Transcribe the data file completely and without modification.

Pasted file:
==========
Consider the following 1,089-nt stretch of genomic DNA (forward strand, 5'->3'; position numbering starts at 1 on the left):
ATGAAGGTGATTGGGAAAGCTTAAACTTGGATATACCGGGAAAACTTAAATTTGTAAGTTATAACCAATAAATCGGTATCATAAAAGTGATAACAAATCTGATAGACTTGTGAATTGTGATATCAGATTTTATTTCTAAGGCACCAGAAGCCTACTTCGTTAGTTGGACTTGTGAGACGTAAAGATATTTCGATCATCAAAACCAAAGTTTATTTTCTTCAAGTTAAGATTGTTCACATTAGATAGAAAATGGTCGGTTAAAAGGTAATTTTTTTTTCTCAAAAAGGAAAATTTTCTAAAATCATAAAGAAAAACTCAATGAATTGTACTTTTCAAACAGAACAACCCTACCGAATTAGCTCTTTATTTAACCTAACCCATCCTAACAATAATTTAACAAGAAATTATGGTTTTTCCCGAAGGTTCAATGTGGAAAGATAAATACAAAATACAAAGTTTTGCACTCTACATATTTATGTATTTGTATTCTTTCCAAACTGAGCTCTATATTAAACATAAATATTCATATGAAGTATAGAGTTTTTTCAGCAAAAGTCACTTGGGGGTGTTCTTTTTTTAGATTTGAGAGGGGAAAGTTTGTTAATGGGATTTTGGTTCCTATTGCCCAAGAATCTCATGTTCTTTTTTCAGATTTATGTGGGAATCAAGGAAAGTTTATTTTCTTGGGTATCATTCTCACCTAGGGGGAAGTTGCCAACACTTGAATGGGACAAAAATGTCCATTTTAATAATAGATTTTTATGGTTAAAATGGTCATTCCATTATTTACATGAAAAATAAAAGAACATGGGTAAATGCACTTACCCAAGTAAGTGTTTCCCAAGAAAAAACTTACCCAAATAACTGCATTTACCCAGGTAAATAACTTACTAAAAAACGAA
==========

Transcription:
Consider the following 1,089-nt stretch of genomic DNA (forward strand, 5'->3'; position numbering starts at 1 on the left):
ATGAAGGTGATTGGGAAAGCTTAAACTTGGATATACCGGGAAAACTTAAATTTGTAAGTTATAACCAATAAATCGGTATCATAAAAGTGATAACAAATCTGATAGACTTGTGAATTGTGATATCAGATTTTATTTCTAAGGCACCAGAAGCCTACTTCGTTAGTTGGACTTGTGAGACGTAAAGATATTTCGATCATCAAAACCAAAGTTTATTTTCTTCAAGTTAAGATTGTTCACATTAGATAGAAAATGGTCGGTTAAAAGGTAATTTTTTTTTCTCAAAAAGGAAAATTTTCTAAAATCATAAAGAAAAACTCAATGAATTGTACTTTTCAAACAGAACAACCCTACCGAATTAGCTCTTTATTTAACCTAACCCATCCTAACAATAATTTAACAAGAAATTATGGTTTTTCCCGAAGGTTCAATGTGGAAAGATAAATACAAAATACAAAGTTTTGCACTCTACATATTTATGTATTTGTATTCTTTCCAAACTGAGCTCTATATTAAACATAAATATTCATATGAAGTATAGAGTTTTTTCAGCAAAAGTCACTTGGGGGTGTTCTTTTTTTAGATTTGAGAGGGGAAAGTTTGTTAATGGGATTTTGGTTCCTATTGCCCAAGAATCTCATGTTCTTTTTTCAGATTTATGTGGGAATCAAGGAAAGTTTATTTTCTTGGGTATCATTCTCACCTAGGGGGAAGTTGCCAACACTTGAATGGGACAAAAATGTCCATTTTAATAATAGATTTTTATGGTTAAAATGGTCATTCCATTATTTACATGAAAAATAAAAGAACATGGGTAAATGCACTTACCCAAGTAAGTGTTTCCCAAGAAAAAACTTACCCAAATAACTGCATTTACCCAGGTAAATAACTTACTAAAAAACGAA